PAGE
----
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Anti-fogging and colourful coatings made of wood

Researchers at Aalto University in Finland have developed new types of coatings made of lignin from wood, amongst them colour-alterning films and anti-fogging coatings.

Lignin is one of the main components of plants, a polymer found in the cell walls that acts as a strong binder. Trees consist of 20 to 30 per cent lignin. Lignin is known for being difficult to use and apply due to, for example, its structural heterogeneity and strong brown colour. It is also a waste material of the paper industry.

The Aalto chemical researchers found a way to make this substance transparent so it can be used in optical applications, such as colour-altering films and anti-fogging coatings.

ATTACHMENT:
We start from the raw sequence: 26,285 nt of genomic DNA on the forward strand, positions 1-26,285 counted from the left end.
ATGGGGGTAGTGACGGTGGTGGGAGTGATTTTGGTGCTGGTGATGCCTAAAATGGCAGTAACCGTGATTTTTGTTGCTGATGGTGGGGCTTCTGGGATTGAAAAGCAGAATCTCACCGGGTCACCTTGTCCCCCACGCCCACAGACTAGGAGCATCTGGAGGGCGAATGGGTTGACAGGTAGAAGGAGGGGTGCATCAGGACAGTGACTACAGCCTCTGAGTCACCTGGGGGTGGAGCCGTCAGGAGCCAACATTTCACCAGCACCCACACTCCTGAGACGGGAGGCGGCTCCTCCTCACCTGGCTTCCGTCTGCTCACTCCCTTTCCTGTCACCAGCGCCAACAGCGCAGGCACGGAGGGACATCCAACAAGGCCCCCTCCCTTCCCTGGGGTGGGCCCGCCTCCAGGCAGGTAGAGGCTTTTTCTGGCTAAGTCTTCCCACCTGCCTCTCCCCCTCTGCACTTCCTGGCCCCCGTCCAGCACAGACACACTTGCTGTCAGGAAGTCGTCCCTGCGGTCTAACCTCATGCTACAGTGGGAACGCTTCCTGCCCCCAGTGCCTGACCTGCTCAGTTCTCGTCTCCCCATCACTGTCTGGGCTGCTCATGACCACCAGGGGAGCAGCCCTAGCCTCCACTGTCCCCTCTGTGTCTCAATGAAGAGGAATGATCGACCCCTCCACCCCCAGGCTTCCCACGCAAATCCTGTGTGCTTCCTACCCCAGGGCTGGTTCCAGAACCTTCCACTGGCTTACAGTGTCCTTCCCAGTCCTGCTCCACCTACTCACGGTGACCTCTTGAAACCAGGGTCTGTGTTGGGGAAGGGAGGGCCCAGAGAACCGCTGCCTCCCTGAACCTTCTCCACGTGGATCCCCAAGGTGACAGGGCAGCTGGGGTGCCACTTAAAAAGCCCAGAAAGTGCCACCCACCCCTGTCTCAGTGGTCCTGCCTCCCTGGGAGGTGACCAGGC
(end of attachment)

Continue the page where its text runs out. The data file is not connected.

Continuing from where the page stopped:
Traditional anti-fogging sprays that are used to prevent condensation on eyeglasses and car windows contain several highly toxic ingredients that have a variety of health effects to humans as well as wildlife. They are also persistent synthetic chemicals as they hardly degrade in the natural environment.

It was already known that lignin nanoparticles could be an option for anti-fogging coatings. However, because this substance is so notoriously difficult to work with, this wasn’t viable, until now. The researchers used acetylated lignin and demonstrated an improved method to acetylate lignin in minutes at only 60 °C with a high yield. Because they managed to push the particle size to a minimum, they were able to make optically transparent films.

The research also showed a method of using the dispersions as photonic coatings by precisely controlling the coating thickness and thus absorbance of light at different wavelengths and consequently the colour. The nanoparticles could therefore be used to prepare multi-layered films with bright structural colours. This technology could be used in multiple valuable applications, such as anti-reflection coatings, sensoring materials, and perhaps even on vehicles.

Photos: Alexander Henn / Aalto University